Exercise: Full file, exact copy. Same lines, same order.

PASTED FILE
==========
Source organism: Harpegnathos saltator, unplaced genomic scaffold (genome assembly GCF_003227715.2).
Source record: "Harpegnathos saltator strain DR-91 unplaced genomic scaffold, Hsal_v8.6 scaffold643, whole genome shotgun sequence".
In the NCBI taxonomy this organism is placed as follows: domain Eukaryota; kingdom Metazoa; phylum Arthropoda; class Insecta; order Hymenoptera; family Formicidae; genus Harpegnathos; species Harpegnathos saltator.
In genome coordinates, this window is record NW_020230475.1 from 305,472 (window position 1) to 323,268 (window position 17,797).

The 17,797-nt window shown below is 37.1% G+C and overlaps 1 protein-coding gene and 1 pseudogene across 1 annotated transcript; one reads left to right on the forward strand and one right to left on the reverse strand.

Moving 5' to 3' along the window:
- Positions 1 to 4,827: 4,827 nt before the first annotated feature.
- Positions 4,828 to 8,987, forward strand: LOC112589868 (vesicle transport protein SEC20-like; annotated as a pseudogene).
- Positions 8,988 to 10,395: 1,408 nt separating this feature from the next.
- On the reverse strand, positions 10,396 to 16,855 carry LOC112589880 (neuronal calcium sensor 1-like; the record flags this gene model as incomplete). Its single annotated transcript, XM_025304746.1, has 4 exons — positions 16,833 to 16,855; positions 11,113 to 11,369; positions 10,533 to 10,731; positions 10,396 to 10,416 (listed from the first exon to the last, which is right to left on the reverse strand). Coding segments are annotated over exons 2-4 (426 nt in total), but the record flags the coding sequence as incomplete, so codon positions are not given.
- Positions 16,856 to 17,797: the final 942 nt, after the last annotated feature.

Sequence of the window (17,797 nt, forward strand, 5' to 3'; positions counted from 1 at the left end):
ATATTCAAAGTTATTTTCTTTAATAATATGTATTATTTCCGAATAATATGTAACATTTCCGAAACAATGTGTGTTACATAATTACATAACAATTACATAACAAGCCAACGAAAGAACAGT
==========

Source organism: Harpegnathos saltator, unplaced genomic scaffold (genome assembly GCF_003227715.2).
Source record: "Harpegnathos saltator strain DR-91 unplaced genomic scaffold, Hsal_v8.6 scaffold643, whole genome shotgun sequence".
In the NCBI taxonomy this organism is placed as follows: domain Eukaryota; kingdom Metazoa; phylum Arthropoda; class Insecta; order Hymenoptera; family Formicidae; genus Harpegnathos; species Harpegnathos saltator.
In genome coordinates, this window is record NW_020230475.1 from 305,472 (window position 1) to 323,268 (window position 17,797).

The 17,797-nt window shown below is 37.1% G+C and overlaps 1 protein-coding gene and 1 pseudogene across 1 annotated transcript; one reads left to right on the forward strand and one right to left on the reverse strand.

Moving 5' to 3' along the window:
- Positions 1 to 4,827: 4,827 nt before the first annotated feature.
- Positions 4,828 to 8,987, forward strand: LOC112589868 (vesicle transport protein SEC20-like; annotated as a pseudogene).
- Positions 8,988 to 10,395: 1,408 nt separating this feature from the next.
- On the reverse strand, positions 10,396 to 16,855 carry LOC112589880 (neuronal calcium sensor 1-like; the record flags this gene model as incomplete). Its single annotated transcript, XM_025304746.1, has 4 exons — positions 16,833 to 16,855; positions 11,113 to 11,369; positions 10,533 to 10,731; positions 10,396 to 10,416 (listed from the first exon to the last, which is right to left on the reverse strand). Coding segments are annotated over exons 2-4 (426 nt in total), but the record flags the coding sequence as incomplete, so codon positions are not given.
- Positions 16,856 to 17,797: the final 942 nt, after the last annotated feature.

Sequence of the window (17,797 nt, forward strand, 5' to 3'; positions counted from 1 at the left end):
ATATTCAAAGTTATTTTCTTTAATAATATGTATTATTTCCGAATAATATGTAACATTTCCGAAACAATGTGTGTTACATAATTACATAACAATTACATAACAAGCCAACGAAAGAACAGT